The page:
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Why is Oxfam—an international humanitarian and development organization—talking about poultry workers in the US?

By Oxfam
On May 11, Oxfam and the Northwest Arkansas Workers’ Justice Center rallied workers outside the Tyson headquarters in Springdale, AR to protest conditions inside poultry processing plants. In most plants, workers are largely minorities, immigrants, and refugees, doing work that is dangerous and arduous. Photo: Coco McCabe / Oxfam America

Oxfam’s mission is to support the efforts of people around the world who are working to lift themselves out of poverty. This includes people in our own country who are struggling to stay afloat in an increasingly unequal economy. 

As an organization based in the US, we have the ability and opportunity to amplify the voices of people in the US and reach out to major corporate players. For some years, Oxfam has had a US program that addresses the challenges that food workers—primarily farmworkers—face. We support efforts to improve working and living conditions, raise wages, win the right to organize, and raise the voices of the men and women who handle our food.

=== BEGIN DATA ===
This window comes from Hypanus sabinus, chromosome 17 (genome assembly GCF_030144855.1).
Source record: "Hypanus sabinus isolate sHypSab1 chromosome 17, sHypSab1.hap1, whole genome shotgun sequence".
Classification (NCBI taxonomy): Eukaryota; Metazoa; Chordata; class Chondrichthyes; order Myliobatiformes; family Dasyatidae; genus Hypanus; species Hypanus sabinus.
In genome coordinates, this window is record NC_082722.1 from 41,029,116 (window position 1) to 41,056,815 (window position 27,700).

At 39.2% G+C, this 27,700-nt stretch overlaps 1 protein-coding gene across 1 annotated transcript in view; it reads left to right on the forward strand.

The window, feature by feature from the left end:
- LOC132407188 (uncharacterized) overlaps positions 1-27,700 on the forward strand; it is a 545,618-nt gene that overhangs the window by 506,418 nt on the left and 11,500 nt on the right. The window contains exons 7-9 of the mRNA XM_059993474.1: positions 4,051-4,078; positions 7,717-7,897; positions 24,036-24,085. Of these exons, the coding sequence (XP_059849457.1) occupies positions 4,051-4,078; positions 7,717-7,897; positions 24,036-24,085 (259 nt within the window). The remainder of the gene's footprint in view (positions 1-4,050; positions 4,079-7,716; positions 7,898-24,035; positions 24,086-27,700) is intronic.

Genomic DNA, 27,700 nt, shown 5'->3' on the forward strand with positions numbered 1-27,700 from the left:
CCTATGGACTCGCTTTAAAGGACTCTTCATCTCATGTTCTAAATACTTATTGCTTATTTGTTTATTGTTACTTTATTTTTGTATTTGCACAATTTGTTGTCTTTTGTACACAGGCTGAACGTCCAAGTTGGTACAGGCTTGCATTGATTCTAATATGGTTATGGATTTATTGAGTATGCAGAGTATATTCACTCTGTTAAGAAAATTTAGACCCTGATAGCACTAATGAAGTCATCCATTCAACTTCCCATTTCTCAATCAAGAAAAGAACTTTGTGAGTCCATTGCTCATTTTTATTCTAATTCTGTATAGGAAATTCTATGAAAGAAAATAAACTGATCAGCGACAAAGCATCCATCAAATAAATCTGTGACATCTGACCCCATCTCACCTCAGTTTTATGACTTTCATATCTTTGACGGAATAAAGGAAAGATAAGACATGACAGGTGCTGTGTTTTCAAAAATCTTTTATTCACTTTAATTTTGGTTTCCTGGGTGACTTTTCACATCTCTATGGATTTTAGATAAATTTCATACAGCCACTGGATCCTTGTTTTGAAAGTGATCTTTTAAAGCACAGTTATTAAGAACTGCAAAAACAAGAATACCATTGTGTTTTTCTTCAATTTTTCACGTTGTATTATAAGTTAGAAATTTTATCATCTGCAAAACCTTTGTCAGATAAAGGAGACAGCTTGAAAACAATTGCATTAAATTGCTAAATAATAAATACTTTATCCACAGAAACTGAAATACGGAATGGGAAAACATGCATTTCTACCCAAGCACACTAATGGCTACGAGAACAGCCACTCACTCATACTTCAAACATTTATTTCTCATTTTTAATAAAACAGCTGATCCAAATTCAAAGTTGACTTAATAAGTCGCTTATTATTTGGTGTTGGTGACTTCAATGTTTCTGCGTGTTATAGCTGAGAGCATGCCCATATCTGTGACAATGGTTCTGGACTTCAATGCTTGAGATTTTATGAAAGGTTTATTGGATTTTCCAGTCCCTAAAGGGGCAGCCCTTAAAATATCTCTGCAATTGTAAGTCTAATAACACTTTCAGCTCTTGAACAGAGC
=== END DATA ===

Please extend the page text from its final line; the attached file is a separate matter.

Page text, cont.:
We believe that it’s important to examine the supply chain in our food system, and to consider the people who grow, harvest, and process America’s food. Poultry workers play a central role in producing the US’s most popular meat.

Our research on the poultry industry found that 250,000 workers struggle to support their families in the face of low wages and scant benefits, unsafe working conditions, with little or no voice on the job. Many of these workers are minorities, immigrants, refugees, and even prisoners. Oxfam has a deep history of supporting marginalized communities so that they can access their rights and a living wage.

In the process of interviewing workers, we not only identified the need for action, we also saw clearly how our particular efforts could make a difference. In recent years—engaging companies from Starbucks to Coca-Cola—Oxfam has gained credibility in our work assessing corporate impact on vulnerable communities and then mobilizing with you to encourage companies to have a positive social impact.

We believe that if we expose what poultry industry watchdogs have known for years that this issue can finally attract the broad attention it deserves, and a movement of people in the US will hold companies accountable.


The way we see it, poverty is solvable—a problem rooted in injustice. Eliminate injustice and you can eliminate poverty. Stand with us to hold the powerful accountable and help people around the world overcome poverty and injustice.

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